Jenneray History, Family Crest & Coats of Arms

Early Origins of the Jenneray family

The surname Jenneray was first found in Kent, where Gilbert Genewy was listed in the Feet of Fines for 1218-1219. Years later, with other early spellings, we found Peter de Geneva 1249, de Geneweye in the Feet of Fines for Herefordshire in 1251. [1]

The name was likely a nickname for someone from Genoa. "The Genoese traded much with England, both in silks and spices." [2] [3]

"As late as the 16th cent. a native of Genoa was called in England a Jan(e)way." [4]

Early History of the Jenneray family

This web page shows only a small excerpt of our Jenneray research. Another 79 words (6 lines of text) covering the years 1562, 1576, 1670, 1715, 1717, 1787, 1636, 1674, 1636, 1633, 1657, 1633, 1628 and 1638 are included under the topic Early Jenneray History in all our PDF Extended History products and printed products wherever possible.

Jenneray Spelling Variations

It is only in the last few hundred years that the English language has been standardized. For that reason, early Anglo-Saxon surnames like Jenneray are characterized by many spelling variations. As the English language changed and incorporated elements of other European languages, even literate people changed the spelling of their names. The variations of the name Jenneray include: Genewy, Genway, Gannaway, Jennaway, Janaway, January, Jennery, Jeneway, Janoway, Janeway, Janaway and many more.

Early Notables of the Jenneray family (pre 1700)

Distinguished members of the family include James Janeway (1636-1674), a Puritan minister and children's author, second in popularity only to John Bunyan. He was the fourth son of William Janeway, and younger brother of John Janeway [q. v.], was born about the end of 1636 at...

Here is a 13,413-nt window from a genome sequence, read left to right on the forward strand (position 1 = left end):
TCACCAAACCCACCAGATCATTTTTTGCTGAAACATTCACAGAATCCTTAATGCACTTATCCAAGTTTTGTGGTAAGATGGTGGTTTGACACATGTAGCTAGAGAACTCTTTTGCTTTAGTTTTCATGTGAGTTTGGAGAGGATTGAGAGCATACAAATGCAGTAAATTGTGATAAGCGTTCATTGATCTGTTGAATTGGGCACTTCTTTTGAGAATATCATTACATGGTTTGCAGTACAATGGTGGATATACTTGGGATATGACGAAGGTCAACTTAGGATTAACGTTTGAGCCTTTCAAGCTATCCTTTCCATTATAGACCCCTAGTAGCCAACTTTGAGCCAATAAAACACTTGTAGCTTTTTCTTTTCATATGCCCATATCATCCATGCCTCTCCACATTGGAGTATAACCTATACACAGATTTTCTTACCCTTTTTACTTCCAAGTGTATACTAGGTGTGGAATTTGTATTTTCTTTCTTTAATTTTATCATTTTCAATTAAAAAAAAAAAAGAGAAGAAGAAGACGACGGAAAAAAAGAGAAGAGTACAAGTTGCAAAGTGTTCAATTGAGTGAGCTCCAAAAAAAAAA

Another 46 words (3 lines of text) are included under the topic Early Jenneray Notables in all our PDF Extended History products and printed products wherever possible.

Migration of the Jenneray family

Many English families tired of political and religious strife left Britain for the new colonies in North America. Although the trip itself offered no relief - conditions on the ships were extremely cramped, and many travelers arrived diseased, starving, and destitute - these immigrants believed the opportunities that awaited them were worth the risks. Once in the colonies, many of the families did indeed prosper and, in turn, made significant contributions to the culture and economies of the growing colonies. An inquiry into the early roots of North American families has revealed a number of immigrants bearing the name Jenneray or a variant listed above: settlers, who arrived along the eastern seaboard, from Newfoundland, to Maine, to Virginia, the Carolinas, and to the islands.



  1. ^ Reaney, P.H and R.M. Wilson, A Dictionary of English Surnames. London: Routledge, 1991. Print. (ISBN 0-415-05737-X)
  2. ^ Bardsley, C.W, A Dictionary of English and Welsh Surnames: With Special American Instances. Wiltshire: Heraldry Today, 1901. Print. (ISBN 0-900455-44-6)
  3. ^ Arthur, William , An Etymological Dictionary of Family and Christian Names. London: 1857. Print
  4. ^ Harrison, Henry, Surnames of the United Kingdom: A Concise Etymological Dictionary Baltimore: Geneological Publishing Company, 2013. Print


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